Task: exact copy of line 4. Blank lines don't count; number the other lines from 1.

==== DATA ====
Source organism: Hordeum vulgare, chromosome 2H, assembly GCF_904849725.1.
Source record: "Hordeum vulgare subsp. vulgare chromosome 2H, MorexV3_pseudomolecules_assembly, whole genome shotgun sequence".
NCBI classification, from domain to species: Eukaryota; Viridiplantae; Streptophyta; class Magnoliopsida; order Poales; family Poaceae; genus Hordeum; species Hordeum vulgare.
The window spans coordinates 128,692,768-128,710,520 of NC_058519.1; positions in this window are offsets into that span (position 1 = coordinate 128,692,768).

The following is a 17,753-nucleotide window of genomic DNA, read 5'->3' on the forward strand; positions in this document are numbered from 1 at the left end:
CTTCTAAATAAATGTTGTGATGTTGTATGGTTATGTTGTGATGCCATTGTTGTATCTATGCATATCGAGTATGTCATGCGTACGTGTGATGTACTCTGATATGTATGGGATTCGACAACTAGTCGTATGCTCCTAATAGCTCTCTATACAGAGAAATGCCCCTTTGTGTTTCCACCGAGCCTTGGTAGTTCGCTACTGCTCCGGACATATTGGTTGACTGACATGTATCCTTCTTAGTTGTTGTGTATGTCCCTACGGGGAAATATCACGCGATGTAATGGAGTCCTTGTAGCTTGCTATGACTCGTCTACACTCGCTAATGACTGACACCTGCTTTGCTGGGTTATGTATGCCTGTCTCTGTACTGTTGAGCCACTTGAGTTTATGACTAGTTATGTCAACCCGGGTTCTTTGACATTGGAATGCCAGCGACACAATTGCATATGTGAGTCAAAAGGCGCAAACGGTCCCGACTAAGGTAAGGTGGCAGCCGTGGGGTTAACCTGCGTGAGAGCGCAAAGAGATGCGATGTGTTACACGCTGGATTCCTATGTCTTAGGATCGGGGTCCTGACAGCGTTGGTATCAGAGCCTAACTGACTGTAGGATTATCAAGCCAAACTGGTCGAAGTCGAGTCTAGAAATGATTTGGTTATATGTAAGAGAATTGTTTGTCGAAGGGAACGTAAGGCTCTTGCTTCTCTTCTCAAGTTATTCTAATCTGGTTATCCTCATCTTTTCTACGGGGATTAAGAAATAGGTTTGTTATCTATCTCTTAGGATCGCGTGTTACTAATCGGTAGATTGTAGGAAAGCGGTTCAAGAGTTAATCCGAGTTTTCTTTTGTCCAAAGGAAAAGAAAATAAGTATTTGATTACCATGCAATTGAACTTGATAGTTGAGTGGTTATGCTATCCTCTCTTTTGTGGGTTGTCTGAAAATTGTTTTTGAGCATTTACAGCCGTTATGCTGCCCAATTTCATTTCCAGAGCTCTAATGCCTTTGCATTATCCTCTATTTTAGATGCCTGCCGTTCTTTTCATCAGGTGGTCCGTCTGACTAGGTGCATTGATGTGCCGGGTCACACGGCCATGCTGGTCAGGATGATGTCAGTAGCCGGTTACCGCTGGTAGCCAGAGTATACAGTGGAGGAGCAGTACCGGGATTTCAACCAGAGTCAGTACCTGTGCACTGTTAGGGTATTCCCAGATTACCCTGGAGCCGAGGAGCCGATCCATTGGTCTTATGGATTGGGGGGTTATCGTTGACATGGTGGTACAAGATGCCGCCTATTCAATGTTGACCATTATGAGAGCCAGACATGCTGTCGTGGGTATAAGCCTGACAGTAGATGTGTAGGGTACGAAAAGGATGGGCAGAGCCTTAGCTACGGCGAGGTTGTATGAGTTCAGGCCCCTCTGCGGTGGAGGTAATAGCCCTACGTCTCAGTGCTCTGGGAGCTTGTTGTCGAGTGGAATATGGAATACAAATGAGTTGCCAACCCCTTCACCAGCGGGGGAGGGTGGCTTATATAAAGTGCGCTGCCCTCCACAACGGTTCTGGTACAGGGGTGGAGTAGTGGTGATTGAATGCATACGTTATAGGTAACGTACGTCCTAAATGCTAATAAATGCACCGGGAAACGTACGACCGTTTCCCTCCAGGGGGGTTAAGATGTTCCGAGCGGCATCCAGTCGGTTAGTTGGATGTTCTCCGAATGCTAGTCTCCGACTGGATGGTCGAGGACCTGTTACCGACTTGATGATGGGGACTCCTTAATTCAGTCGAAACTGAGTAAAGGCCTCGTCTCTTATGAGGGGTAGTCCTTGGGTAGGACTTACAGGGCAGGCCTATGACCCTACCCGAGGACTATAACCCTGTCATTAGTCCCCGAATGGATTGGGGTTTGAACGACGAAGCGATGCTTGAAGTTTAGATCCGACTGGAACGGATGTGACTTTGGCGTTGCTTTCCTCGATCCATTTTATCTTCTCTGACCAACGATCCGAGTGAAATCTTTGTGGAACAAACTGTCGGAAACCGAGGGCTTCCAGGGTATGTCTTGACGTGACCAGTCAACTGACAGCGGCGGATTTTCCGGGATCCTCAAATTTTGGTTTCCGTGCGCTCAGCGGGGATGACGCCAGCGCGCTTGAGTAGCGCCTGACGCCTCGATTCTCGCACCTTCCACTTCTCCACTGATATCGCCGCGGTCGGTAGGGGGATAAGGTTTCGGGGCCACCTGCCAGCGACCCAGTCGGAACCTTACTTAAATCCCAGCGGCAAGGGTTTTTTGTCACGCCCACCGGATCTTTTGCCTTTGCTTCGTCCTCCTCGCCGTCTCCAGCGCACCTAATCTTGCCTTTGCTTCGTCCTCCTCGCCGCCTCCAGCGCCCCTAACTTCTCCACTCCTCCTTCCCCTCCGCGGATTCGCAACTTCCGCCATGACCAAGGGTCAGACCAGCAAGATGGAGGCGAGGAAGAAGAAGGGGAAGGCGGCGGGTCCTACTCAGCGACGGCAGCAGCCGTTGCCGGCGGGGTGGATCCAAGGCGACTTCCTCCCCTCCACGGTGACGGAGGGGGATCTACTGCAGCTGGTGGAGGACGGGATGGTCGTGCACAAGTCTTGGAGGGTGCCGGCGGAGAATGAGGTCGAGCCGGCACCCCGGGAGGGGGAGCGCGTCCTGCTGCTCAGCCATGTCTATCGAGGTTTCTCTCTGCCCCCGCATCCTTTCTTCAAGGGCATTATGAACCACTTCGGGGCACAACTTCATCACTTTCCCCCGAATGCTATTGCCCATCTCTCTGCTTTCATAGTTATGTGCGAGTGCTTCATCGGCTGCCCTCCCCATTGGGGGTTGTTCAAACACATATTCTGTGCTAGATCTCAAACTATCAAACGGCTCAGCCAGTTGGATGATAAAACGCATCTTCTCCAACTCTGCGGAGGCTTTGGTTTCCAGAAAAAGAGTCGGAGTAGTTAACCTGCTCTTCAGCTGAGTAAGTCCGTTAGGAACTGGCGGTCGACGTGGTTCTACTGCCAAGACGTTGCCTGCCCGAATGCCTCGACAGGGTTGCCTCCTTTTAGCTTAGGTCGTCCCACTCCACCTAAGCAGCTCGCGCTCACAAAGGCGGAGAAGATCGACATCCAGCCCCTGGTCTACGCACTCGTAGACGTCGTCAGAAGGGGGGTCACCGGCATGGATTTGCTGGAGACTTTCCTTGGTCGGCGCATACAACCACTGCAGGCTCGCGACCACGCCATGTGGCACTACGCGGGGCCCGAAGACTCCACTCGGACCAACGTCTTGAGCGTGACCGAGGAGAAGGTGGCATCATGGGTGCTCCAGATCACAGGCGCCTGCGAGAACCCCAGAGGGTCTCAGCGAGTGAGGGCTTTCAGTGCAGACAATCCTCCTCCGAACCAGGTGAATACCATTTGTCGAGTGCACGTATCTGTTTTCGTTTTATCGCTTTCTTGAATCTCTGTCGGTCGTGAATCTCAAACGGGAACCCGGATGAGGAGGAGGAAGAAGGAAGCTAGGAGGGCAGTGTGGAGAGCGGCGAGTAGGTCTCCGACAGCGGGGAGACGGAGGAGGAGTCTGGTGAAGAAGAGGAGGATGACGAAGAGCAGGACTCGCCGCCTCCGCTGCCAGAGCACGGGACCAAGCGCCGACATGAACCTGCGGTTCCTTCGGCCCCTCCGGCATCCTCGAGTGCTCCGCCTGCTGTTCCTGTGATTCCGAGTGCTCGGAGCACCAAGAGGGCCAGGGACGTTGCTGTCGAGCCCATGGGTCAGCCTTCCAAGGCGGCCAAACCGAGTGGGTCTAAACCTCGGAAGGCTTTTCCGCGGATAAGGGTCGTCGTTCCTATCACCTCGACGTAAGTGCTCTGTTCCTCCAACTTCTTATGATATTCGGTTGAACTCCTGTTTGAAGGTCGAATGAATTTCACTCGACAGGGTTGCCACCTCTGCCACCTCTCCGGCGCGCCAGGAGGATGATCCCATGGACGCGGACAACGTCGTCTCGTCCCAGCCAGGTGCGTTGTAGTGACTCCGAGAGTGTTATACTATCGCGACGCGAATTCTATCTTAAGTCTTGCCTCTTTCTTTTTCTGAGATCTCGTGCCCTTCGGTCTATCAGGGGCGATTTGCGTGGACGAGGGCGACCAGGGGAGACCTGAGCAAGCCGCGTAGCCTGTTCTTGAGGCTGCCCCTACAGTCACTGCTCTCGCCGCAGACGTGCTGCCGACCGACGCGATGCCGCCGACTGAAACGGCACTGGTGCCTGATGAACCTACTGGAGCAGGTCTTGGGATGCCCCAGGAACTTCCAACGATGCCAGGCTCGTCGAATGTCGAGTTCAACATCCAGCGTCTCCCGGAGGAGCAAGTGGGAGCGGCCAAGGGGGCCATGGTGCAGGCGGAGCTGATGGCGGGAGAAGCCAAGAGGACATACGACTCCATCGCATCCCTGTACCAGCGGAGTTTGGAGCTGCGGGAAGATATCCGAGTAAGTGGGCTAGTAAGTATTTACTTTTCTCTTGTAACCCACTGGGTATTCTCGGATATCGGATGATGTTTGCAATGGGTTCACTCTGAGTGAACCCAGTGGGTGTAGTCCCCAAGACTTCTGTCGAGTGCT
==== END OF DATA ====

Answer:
The window spans coordinates 128,692,768-128,710,520 of NC_058519.1; positions in this window are offsets into that span (position 1 = coordinate 128,692,768).